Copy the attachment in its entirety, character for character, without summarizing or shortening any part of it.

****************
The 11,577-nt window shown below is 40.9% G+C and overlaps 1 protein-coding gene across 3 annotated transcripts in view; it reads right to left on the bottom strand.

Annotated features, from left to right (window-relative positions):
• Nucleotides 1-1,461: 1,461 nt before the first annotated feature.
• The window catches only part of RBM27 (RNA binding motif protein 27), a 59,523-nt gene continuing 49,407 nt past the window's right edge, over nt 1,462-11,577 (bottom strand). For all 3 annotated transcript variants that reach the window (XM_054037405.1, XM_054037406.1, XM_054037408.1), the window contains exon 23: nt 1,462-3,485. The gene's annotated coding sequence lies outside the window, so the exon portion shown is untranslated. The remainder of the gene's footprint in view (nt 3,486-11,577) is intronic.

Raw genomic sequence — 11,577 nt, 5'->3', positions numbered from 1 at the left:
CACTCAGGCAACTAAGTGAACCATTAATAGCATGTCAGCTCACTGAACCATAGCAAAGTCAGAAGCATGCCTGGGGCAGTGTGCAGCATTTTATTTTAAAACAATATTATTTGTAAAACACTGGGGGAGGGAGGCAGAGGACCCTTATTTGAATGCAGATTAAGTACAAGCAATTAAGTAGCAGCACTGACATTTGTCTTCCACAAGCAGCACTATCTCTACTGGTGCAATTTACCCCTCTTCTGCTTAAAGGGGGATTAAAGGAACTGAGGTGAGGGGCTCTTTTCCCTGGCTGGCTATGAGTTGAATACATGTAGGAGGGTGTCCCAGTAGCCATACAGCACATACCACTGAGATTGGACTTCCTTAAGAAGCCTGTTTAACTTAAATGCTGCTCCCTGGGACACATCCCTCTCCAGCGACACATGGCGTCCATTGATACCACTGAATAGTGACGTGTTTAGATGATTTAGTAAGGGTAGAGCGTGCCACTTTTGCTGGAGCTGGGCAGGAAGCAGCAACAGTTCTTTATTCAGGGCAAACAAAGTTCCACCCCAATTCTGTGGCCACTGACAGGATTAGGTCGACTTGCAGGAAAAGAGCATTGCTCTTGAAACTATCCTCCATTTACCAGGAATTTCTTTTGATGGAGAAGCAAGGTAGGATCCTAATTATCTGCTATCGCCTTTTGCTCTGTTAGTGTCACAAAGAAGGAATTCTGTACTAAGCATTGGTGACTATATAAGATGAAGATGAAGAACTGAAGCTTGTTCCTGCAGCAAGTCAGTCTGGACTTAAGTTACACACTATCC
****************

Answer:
The 11,577-nt window shown below is 40.9% G+C and overlaps 1 protein-coding gene across 3 annotated transcripts in view; it reads right to left on the bottom strand.

Annotated features, from left to right (window-relative positions):
• Nucleotides 1-1,461: 1,461 nt before the first annotated feature.
• The window catches only part of RBM27 (RNA binding motif protein 27), a 59,523-nt gene continuing 49,407 nt past the window's right edge, over nt 1,462-11,577 (bottom strand). For all 3 annotated transcript variants that reach the window (XM_054037405.1, XM_054037406.1, XM_054037408.1), the window contains exon 23: nt 1,462-3,485. The gene's annotated coding sequence lies outside the window, so the exon portion shown is untranslated. The remainder of the gene's footprint in view (nt 3,486-11,577) is intronic.

Raw genomic sequence — 11,577 nt, 5'->3', positions numbered from 1 at the left:
CACTCAGGCAACTAAGTGAACCATTAATAGCATGTCAGCTCACTGAACCATAGCAAAGTCAGAAGCATGCCTGGGGCAGTGTGCAGCATTTTATTTTAAAACAATATTATTTGTAAAACACTGGGGGAGGGAGGCAGAGGACCCTTATTTGAATGCAGATTAAGTACAAGCAATTAAGTAGCAGCACTGACATTTGTCTTCCACAAGCAGCACTATCTCTACTGGTGCAATTTACCCCTCTTCTGCTTAAAGGGGGATTAAAGGAACTGAGGTGAGGGGCTCTTTTCCCTGGCTGGCTATGAGTTGAATACATGTAGGAGGGTGTCCCAGTAGCCATACAGCACATACCACTGAGATTGGACTTCCTTAAGAAGCCTGTTTAACTTAAATGCTGCTCCCTGGGACACATCCCTCTCCAGCGACACATGGCGTCCATTGATACCACTGAATAGTGACGTGTTTAGATGATTTAGTAAGGGTAGAGCGTGCCACTTTTGCTGGAGCTGGGCAGGAAGCAGCAACAGTTCTTTATTCAGGGCAAACAAAGTTCCACCCCAATTCTGTGGCCACTGACAGGATTAGGTCGACTTGCAGGAAAAGAGCATTGCTCTTGAAACTATCCTCCATTTACCAGGAATTTCTTTTGATGGAGAAGCAAGGTAGGATCCTAATTATCTGCTATCGCCTTTTGCTCTGTTAGTGTCACAAAGAAGGAATTCTGTACTAAGCATTGGTGACTATATAAGATGAAGATGAAGAACTGAAGCTTGTTCCTGCAGCAAGTCAGTCTGGACTTAAGTTACACACTATCC